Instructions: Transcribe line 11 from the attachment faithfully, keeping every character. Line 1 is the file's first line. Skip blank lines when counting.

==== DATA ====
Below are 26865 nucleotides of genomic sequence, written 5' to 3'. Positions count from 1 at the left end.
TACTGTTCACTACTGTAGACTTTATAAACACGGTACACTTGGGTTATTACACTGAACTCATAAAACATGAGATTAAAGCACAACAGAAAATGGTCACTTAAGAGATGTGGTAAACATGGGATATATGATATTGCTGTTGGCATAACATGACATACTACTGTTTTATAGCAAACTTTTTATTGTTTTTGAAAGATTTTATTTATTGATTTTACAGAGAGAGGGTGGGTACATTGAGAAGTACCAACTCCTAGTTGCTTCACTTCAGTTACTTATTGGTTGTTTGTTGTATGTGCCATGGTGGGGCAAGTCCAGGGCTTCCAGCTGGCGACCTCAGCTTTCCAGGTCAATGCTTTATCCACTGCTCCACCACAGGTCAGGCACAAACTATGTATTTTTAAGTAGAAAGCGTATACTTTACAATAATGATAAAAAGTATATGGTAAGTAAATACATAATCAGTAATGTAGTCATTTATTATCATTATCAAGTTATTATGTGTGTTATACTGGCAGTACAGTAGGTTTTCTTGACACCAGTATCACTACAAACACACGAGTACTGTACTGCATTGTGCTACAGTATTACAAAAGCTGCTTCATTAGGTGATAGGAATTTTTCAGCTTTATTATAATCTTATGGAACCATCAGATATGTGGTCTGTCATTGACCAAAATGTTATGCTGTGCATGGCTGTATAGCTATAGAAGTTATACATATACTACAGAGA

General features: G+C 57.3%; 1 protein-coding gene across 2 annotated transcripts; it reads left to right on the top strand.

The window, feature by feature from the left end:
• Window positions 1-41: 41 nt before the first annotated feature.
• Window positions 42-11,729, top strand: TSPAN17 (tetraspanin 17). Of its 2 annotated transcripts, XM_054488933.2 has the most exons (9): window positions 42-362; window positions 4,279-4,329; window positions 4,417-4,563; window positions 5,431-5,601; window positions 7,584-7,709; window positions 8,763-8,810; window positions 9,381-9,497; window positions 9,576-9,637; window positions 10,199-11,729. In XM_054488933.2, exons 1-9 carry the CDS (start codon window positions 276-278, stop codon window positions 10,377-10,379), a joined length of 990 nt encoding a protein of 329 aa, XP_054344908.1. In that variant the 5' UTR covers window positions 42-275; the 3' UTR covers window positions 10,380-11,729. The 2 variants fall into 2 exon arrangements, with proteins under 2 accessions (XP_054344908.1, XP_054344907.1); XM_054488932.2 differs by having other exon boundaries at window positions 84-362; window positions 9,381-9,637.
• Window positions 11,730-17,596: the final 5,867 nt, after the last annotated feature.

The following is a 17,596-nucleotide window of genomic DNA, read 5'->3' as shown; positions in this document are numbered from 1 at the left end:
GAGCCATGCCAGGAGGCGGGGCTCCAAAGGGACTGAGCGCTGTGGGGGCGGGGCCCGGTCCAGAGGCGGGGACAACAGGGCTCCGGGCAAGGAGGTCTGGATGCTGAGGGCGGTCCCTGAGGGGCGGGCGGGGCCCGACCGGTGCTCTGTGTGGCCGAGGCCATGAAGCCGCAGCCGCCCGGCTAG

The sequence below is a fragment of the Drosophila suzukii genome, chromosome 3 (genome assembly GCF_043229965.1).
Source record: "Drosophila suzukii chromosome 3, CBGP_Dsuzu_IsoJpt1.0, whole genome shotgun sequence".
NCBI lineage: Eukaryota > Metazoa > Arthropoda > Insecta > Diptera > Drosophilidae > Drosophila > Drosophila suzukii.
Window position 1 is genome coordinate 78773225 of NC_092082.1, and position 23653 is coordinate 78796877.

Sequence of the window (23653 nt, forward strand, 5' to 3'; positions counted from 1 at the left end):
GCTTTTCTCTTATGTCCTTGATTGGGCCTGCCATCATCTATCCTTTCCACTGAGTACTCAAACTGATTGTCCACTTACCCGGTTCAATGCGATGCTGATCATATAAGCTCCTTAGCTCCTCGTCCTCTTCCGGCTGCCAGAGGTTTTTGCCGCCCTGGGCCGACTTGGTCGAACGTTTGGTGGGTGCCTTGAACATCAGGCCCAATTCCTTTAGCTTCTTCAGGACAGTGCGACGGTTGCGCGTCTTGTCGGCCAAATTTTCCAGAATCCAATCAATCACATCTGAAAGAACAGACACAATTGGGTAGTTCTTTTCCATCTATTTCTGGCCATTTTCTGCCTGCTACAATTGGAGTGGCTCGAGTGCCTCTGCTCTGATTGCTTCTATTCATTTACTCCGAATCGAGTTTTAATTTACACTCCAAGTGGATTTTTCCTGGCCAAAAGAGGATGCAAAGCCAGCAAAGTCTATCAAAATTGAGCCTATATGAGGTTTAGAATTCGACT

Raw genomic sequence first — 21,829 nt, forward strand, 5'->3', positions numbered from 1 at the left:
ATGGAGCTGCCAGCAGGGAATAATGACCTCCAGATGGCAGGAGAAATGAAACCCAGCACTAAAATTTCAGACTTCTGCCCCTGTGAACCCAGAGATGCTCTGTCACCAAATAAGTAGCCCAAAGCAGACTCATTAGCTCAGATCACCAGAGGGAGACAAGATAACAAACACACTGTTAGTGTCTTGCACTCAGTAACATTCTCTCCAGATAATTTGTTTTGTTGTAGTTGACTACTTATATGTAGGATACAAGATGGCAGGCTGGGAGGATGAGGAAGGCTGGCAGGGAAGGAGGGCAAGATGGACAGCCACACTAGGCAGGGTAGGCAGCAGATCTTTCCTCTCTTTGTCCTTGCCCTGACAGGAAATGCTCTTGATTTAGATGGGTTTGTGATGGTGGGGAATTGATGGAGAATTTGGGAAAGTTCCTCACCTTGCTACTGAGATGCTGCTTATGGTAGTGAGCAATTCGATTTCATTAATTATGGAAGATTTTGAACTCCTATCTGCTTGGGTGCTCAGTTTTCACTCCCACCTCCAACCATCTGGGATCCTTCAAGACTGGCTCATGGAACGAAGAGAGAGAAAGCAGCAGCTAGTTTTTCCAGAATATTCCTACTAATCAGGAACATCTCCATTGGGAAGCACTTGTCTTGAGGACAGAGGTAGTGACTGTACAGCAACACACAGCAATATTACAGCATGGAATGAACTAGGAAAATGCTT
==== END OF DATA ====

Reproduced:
Source record: "Drosophila suzukii chromosome 3, CBGP_Dsuzu_IsoJpt1.0, whole genome shotgun sequence".